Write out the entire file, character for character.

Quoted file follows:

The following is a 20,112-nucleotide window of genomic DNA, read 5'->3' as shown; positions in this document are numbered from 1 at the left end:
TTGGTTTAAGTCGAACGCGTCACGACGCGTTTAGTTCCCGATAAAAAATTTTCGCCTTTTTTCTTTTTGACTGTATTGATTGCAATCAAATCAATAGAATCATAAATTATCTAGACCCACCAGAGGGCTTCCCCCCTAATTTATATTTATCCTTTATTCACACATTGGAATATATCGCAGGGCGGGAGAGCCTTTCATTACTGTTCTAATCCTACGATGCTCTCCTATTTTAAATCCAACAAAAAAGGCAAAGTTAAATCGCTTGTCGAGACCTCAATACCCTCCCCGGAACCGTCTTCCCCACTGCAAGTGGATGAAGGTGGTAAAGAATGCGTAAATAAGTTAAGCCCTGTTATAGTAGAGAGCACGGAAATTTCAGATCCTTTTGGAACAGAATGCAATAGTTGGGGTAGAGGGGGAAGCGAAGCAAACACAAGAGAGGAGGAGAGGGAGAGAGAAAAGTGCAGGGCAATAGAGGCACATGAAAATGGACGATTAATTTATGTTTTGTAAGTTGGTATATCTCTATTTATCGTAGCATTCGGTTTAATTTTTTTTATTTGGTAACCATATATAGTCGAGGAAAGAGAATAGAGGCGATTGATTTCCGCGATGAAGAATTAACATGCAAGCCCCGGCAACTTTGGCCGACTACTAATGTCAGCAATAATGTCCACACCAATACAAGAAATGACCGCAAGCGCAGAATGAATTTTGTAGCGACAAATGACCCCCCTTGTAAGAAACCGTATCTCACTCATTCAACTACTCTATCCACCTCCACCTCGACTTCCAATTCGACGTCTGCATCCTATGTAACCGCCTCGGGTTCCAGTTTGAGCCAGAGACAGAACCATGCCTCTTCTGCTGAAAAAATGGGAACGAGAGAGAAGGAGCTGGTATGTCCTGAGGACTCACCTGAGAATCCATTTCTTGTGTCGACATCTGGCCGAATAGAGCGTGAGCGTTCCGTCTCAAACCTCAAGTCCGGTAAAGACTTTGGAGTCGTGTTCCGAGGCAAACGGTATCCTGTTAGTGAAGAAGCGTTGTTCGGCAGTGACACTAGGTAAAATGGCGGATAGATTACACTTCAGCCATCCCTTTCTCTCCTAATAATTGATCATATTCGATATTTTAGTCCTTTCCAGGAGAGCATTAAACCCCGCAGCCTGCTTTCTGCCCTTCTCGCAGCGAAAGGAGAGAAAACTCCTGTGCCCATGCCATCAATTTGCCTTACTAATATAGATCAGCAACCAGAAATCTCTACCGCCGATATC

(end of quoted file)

The following is a 20,112-nucleotide window of genomic DNA, read 5'->3' as shown; positions in this document are numbered from 1 at the left end:
TTGGTTTAAGTCGAACGCGTCACGACGCGTTTAGTTCCCGATAAAAAATTTTCGCCTTTTTTCTTTTTGACTGTATTGATTGCAATCAAATCAATAGAATCATAAATTATCTAGACCCACCAGAGGGCTTCCCCCCTAATTTATATTTATCCTTTATTCACACATTGGAATATATCGCAGGGCGGGAGAGCCTTTCATTACTGTTCTAATCCTACGATGCTCTCCTATTTTAAATCCAACAAAAAAGGCAAAGTTAAATCGCTTGTCGAGACCTCAATACCCTCCCCGGAACCGTCTTCCCCACTGCAAGTGGATGAAGGTGGTAAAGAATGCGTAAATAAGTTAAGCCCTGTTATAGTAGAGAGCACGGAAATTTCAGATCCTTTTGGAACAGAATGCAATAGTTGGGGTAGAGGGGGAAGCGAAGCAAACACAAGAGAGGAGGAGAGGGAGAGAGAAAAGTGCAGGGCAATAGAGGCACATGAAAATGGACGATTAATTTATGTTTTGTAAGTTGGTATATCTCTATTTATCGTAGCATTCGGTTTAATTTTTTTTATTTGGTAACCATATATAGTCGAGGAAAGAGAATAGAGGCGATTGATTTCCGCGATGAAGAATTAACATGCAAGCCCCGGCAACTTTGGCCGACTACTAATGTCAGCAATAATGTCCACACCAATACAAGAAATGACCGCAAGCGCAGAATGAATTTTGTAGCGACAAATGACCCCCCTTGTAAGAAACCGTATCTCACTCATTCAACTACTCTATCCACCTCCACCTCGACTTCCAATTCGACGTCTGCATCCTATGTAACCGCCTCGGGTTCCAGTTTGAGCCAGAGACAGAACCATGCCTCTTCTGCTGAAAAAATGGGAACGAGAGAGAAGGAGCTGGTATGTCCTGAGGACTCACCTGAGAATCCATTTCTTGTGTCGACATCTGGCCGAATAGAGCGTGAGCGTTCCGTCTCAAACCTCAAGTCCGGTAAAGACTTTGGAGTCGTGTTCCGAGGCAAACGGTATCCTGTTAGTGAAGAAGCGTTGTTCGGCAGTGACACTAGGTAAAATGGCGGATAGATTACACTTCAGCCATCCCTTTCTCTCCTAATAATTGATCATATTCGATATTTTAGTCCTTTCCAGGAGAGCATTAAACCCCGCAGCCTGCTTTCTGCCCTTCTCGCAGCGAAAGGAGAGAAAACTCCTGTGCCCATGCCATCAATTTGCCTTACTAATATAGATCAGCAACCAGAAATCTCTACCGCCGATATC